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Glyn Pursglove,
MusicWeb International, August 2006

Khandoshkin isn’t quite such an unknown figure as is implied in the presentation of this CD – which carries the title ‘Virtuoso Violin Music at the Court of Catherine the Great’. He was the subject of a substantial book by Anne Mischakoff – Khandoshkin and the Beginning of Russian String Music (UMI Research Press) – published in 1983. That Mischakoff is presumably identical with the Anne Mischakoff Heiles who contributes the valuable booklet notes here. The three sonatas for unaccompanied violin were recorded by Alexander Chernov in 1994 and issued on Etcetera; a recording I haven’t heard. Still, it is true enough that his music hasn’t attracted the attention it probably deserves.

It is of interest for at least two reasons. The first is historical. Khandoshkin was perhaps the first native Russian violinist-composer to become a ‘star’ at a Russian court dominated by diasporic Italian masters, with one of whom, Tito Porta, Khandoshkin had studied. These three sonatas appear to be the only examples of the genre to have been written in Russia during the eighteenth and nineteenth centuries. A second, more important, reason for taking an interest in Khandoshkin’s music is that some of it is really rather good.

The three unaccompanied sonatas can be thought of, stylistically, as belatedly baroque in some ways, but more obviously as anticipations of Paganini. This area of Khandhoskin’s work belongs in a line that runs through J.S. Bach and Biber, and such figures as Tartini, Gavinié and Locatelli on its way to Paganini. There is little, to my ears, which is distinctively Russian in these sonatas - though the closing andante of the first sonata takes the form of variations on a Russian song and the last movement of the second sonata is apparently based on a Russian dance known as the khrovod. This is very colourful music, full of appoggiaturas, dotted rhythms, double and quadruple stoppings, insistent ostinatos, rapid scales, oddly proportioned phrases and unexpected harmonic leaps. There is a rather cold feeling to much of the music, more marked by glitter and virtuosity than by any great emotional or intellectual depths. But that is not to say more than that the sonatas, unsurprisingly, are not quite Bach; but they are interesting, challenging, intriguing works, and are given highly assured performances at the hands of Anastasia Khitruck, born in Moscow but largely trained in the U.S.A.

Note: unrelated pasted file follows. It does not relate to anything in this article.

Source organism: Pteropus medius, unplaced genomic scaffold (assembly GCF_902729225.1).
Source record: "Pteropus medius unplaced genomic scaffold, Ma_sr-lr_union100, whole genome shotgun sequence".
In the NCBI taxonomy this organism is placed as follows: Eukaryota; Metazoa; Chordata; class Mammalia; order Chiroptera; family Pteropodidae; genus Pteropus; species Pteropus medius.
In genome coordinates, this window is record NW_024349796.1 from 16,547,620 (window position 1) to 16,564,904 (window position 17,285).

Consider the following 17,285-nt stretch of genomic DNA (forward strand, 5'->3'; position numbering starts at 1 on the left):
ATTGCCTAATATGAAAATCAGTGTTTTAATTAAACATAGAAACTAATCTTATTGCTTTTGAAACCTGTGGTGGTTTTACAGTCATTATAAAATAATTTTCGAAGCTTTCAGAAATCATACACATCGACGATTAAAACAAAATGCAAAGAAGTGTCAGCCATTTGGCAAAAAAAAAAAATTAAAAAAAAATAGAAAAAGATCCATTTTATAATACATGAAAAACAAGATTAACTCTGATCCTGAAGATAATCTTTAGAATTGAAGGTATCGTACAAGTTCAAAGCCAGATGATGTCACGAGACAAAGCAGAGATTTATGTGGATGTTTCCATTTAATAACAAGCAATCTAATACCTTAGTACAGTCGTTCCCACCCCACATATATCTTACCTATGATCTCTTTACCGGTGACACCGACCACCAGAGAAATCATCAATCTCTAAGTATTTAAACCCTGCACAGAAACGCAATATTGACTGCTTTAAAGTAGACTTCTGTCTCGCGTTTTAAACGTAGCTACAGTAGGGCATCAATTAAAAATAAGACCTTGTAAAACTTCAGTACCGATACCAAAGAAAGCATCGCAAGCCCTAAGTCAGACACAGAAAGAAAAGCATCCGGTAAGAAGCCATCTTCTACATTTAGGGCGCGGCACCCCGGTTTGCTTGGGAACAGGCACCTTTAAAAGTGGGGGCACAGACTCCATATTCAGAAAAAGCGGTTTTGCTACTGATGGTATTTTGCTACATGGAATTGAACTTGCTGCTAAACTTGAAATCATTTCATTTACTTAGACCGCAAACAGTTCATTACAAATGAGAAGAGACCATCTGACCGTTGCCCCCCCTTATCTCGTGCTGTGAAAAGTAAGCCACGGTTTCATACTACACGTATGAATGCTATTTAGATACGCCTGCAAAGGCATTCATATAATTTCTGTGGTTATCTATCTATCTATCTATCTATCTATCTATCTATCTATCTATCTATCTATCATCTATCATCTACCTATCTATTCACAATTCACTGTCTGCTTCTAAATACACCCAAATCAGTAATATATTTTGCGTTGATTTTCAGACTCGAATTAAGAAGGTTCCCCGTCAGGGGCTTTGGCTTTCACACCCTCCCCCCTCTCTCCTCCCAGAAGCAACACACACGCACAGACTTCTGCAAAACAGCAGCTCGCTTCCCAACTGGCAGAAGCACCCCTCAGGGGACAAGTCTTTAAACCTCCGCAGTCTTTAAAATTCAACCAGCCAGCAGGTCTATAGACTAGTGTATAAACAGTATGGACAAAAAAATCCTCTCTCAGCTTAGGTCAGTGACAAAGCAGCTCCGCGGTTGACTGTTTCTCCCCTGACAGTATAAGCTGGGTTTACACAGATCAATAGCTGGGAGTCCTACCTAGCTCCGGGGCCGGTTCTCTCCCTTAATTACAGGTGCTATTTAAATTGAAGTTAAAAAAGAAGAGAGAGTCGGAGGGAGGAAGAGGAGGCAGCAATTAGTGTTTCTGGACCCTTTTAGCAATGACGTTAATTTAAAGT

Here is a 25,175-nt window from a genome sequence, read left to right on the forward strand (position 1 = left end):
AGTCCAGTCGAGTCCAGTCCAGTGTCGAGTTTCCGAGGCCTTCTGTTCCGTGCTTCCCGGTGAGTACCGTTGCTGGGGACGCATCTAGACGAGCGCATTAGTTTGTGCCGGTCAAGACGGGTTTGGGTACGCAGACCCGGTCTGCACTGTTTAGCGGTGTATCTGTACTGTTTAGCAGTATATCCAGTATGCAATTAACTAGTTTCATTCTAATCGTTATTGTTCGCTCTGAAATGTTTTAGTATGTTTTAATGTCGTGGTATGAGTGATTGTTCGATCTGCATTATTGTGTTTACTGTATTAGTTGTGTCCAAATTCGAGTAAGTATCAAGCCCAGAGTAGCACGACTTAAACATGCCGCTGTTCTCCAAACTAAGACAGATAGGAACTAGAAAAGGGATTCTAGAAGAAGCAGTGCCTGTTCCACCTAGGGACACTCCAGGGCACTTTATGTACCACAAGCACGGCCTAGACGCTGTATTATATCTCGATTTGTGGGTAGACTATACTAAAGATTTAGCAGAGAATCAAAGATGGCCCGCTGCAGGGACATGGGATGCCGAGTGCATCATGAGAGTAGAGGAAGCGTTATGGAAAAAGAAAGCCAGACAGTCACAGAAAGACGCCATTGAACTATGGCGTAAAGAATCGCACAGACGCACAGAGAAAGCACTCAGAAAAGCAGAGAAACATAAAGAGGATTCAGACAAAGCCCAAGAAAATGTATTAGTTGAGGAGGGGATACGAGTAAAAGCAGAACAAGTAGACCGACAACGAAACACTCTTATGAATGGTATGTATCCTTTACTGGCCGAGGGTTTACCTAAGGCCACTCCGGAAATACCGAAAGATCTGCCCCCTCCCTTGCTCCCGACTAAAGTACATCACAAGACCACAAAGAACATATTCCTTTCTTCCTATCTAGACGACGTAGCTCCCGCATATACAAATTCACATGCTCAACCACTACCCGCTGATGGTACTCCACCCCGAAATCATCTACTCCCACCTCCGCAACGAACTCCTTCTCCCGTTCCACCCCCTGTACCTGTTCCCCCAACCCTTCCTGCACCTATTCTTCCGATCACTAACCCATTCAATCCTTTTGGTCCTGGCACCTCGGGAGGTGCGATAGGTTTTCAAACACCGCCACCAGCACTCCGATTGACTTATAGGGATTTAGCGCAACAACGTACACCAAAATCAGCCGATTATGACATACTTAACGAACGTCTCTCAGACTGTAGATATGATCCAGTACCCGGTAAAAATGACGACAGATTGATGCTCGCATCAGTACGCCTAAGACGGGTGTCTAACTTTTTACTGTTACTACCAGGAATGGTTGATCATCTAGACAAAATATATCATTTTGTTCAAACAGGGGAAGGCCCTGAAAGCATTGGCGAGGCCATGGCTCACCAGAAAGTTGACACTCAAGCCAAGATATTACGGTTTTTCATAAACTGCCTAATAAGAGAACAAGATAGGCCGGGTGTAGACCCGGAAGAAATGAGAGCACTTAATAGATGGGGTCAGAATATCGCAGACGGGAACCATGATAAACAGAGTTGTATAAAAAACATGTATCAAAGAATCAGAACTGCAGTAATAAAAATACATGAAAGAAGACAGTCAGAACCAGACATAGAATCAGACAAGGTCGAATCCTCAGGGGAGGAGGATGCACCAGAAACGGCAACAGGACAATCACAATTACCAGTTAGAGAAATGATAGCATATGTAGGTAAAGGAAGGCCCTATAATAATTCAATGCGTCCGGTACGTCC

The Six Old Russian Songs are built on simple traditional melodies, richly ornamented by Khandoshkin. The dance rhythms of ‘Along the bridge’ affect an imitation of the balalaika at one point. ‘Is this my fate?’ is the melody used by Beethoven in the Razumovsky quartets. ‘Once I was a Young man’ is treated by Khandoshkin with a particularly fertile inventiveness and ‘Little dove why do you sit so sadly’ has something of that melancholy conventionally attributed to the Russian sensibility.

Anastasia Khitruk’s performance, throughout, is exemplary. Her technical command is very impressive and she brings great energy to the task; insofar as Khandoshkin’s music allows it, her playing is also marked by its emotional sensitivity.

A very worthwhile and enjoyable disc, even if it plumbs no great depths. Khitruk is surely a violinist of whom we shall hear much more.



Jonathan Woolf
MusicWeb International, August 2006

Khandoshkin usually receives a respectful paragraph in standard violin histories. As the first Russian violinist-composer in St Petersburg’s Imperial Court he gave native musicians the hope that they too could rise to eminence in a field dominated by Italian and French imports. His high technical skill and obvious mastery of certain techniques – rather paraded in his solo violin works – gained him renown, though it’s clear from the Italianate slant of his compositions that he had absorbed many pertinent lessons from such as Tartini.

And yet one must also look to C.P.E. Bach, as the notes suggest, for a wider appreciation of the influences he took and processed; also, I would suggest, J.S. Bach as well. In the G minor solo sonata the level of accomplishment is decidedly high and the technical demands incessant. He was particularly fond of arpeggiated writing which, accompanied by a battery of ostinati and quadruple stopping (unnecessarily complicated one would have thought unless it was to parade his own command), gives the sonata a dramatic and tensile quality. The quality one is left with, above these and other features, is however the ornamental one. He was over-fond of decorative curlicues that give the music a rather frivolously clotted feel; mitigated it’s true by his quixotic theme lengths. The up and down staccati of the finale are more decorative than solidly musical, even though they must have aroused considerable enthusiasm at court.